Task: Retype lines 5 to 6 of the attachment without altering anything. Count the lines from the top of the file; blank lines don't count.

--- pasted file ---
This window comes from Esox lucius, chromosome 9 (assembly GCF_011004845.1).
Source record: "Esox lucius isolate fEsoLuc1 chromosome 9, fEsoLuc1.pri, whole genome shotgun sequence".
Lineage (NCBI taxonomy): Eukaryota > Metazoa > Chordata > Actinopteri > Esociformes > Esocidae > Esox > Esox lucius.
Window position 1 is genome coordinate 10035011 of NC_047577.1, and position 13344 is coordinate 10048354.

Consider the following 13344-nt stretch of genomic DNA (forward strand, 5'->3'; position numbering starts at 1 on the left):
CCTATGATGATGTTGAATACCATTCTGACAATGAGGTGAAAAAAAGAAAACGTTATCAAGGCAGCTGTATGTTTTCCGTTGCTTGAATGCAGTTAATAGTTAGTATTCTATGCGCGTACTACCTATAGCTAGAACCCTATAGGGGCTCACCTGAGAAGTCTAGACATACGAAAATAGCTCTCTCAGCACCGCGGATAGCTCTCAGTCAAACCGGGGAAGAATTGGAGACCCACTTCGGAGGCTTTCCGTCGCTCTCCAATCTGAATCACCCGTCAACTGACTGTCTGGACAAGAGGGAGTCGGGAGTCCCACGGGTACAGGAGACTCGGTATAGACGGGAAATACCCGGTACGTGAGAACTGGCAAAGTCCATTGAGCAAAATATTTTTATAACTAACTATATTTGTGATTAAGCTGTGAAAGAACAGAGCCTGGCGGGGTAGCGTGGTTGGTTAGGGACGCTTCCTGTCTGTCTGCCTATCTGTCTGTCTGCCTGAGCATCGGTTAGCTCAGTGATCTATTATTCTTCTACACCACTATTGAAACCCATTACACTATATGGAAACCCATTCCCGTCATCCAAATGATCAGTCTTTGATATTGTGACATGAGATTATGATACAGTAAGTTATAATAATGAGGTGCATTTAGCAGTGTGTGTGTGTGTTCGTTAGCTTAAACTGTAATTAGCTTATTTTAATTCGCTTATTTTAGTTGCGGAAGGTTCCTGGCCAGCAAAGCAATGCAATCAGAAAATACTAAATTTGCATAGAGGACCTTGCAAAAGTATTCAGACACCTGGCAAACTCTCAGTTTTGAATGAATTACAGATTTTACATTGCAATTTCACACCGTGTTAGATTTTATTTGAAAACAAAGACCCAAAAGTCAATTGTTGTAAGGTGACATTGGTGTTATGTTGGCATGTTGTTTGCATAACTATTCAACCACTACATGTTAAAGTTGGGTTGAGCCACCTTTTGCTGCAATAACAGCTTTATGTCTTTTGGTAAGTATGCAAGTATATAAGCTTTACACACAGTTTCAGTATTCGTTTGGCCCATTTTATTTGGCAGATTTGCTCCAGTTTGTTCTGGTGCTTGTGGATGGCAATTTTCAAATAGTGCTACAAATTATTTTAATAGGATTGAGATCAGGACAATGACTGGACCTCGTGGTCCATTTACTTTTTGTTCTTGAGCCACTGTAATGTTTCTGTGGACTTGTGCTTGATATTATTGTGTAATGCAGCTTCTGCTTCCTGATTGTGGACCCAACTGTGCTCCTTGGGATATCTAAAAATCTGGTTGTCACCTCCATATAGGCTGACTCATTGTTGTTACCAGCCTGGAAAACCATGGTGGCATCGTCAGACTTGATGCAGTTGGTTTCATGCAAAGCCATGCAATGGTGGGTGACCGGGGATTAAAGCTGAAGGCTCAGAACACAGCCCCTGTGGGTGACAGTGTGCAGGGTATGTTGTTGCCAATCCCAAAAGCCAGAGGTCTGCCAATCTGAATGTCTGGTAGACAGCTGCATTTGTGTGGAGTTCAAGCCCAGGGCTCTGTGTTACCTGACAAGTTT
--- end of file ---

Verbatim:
Consider the following 13344-nt stretch of genomic DNA (forward strand, 5'->3'; position numbering starts at 1 on the left):
CCTATGATGATGTTGAATACCATTCTGACAATGAGGTGAAAAAAAGAAAACGTTATCAAGGCAGCTGTATGTTTTCCGTTGCTTGAATGCAGTTAATAGTTAGTATTCTATGCGCGTACTACCTATAGCTAGAACCCTATAGGGGCTCACCTGAGAAGTCTAGACATACGAAAATAGCTCTCTCAGCACCGCGGATAGCTCTCAGTCAAACCGGGGAAGAATTGGAGACCCACTTCGGAGGCTTTCCGTCGCTCTCCAATCTGAATCACCCGTCAACTGACTGTCTGGACAAGAGGGAGTCGGGAGTCCCACGGGTACAGGAGACTCGGTATAGACGGGAAATACCCGGTACGTGAGAACTGGCAAAGTCCATTGAGCAAAATATTTTTATAACTAACTATATTTGTGATTAAGCTGTGAAAGAACAGAGCCTGGCGGGGTAGCGTGGTTGGTTAGGGACGCTTCCTGTCTGTCTGCCTATCTGTCTGTCTGCCTGAGCATCGGTTAGCTCAGTGATCTATTATTCTTCTACACCACTATTGAAACCCATTACACTATATGGAAACCCATTCCCGTCATCCAAATGATCAGTCTTTGATATTGTGACATGAGATTATGATACAGTAAGTTATAATAATGAGGTGCATTTAGCAGTGTGTGTGTGTGTTCGTTAGCTTAAACTGTAATTAGCTTATTTTAATTCGCTTATTTTAGTTGCGGAAGGTTCCTGGCCAGCAAAGCAATGCAATCAGAAAATACTAAATTTGCATAGAGGACCTTGCAAAAGTATTCAGACACCTGGCAAACTCTCAGTTTTGAATGAATTACAGATTTTACATTGCAATTTCACACCGTGTTAGATTTTATTTGAAAACAAAGACCCAAAAGTCAATTGTTGTAAGGTGACATTGGTGTTATGTTGGCATGTTGTTTGCATAACTATTCAACCACTACATGTTAAAGTTGGGTTGAGCCACCTTTTGCTGCAATAACAGCTTTATGTCTTTTGGTAAGTATGCAAGTATATAAGCTTTACACACAGTTTCAGTATTCGTTTGGCCCATTTTATTTGGCAGATTTGCTCCAGTTTGTTCTGGTGCTTGTGGATGGCAATTTTCAAATAGTGCTACAAATTATTTTAATAGGATTGAGATCAGGACAATGACTGGACCTCGTGGTCCATTTACTTTTTGTTCTTGAGCCACTGTAATGTTTCTGTGGACTTGTGCTTGATATTATTGTGTAATGCAGCTTCTGCTTCCTGATTGTGGACCCAACTGTGCTCCTTGGGATATCTAAAAATCTGGTTGTCACCTCCATATAGGCTGACTCATTGTTGTTACCAGCCTGGAAAACCATGGTGGCATCGTCAGACTTGATGCAGTTGGTTTCATGCAAAGCCATGCAATGGTGGGTGACCGGGGATTAAAGCTGAAGGCTCAGAACACAGCCCCTGTGGGTGACAGTGTGCAGGGTATGTTGTTGCCAATCCCAAAAGCCAGAGGTCTGCCAATCTGAATGTCTGGTAGACAGCTGCATTTGTGTGGAGTTCAAGCCCAGGGCTCTGTGTTACCTGACAAGTTT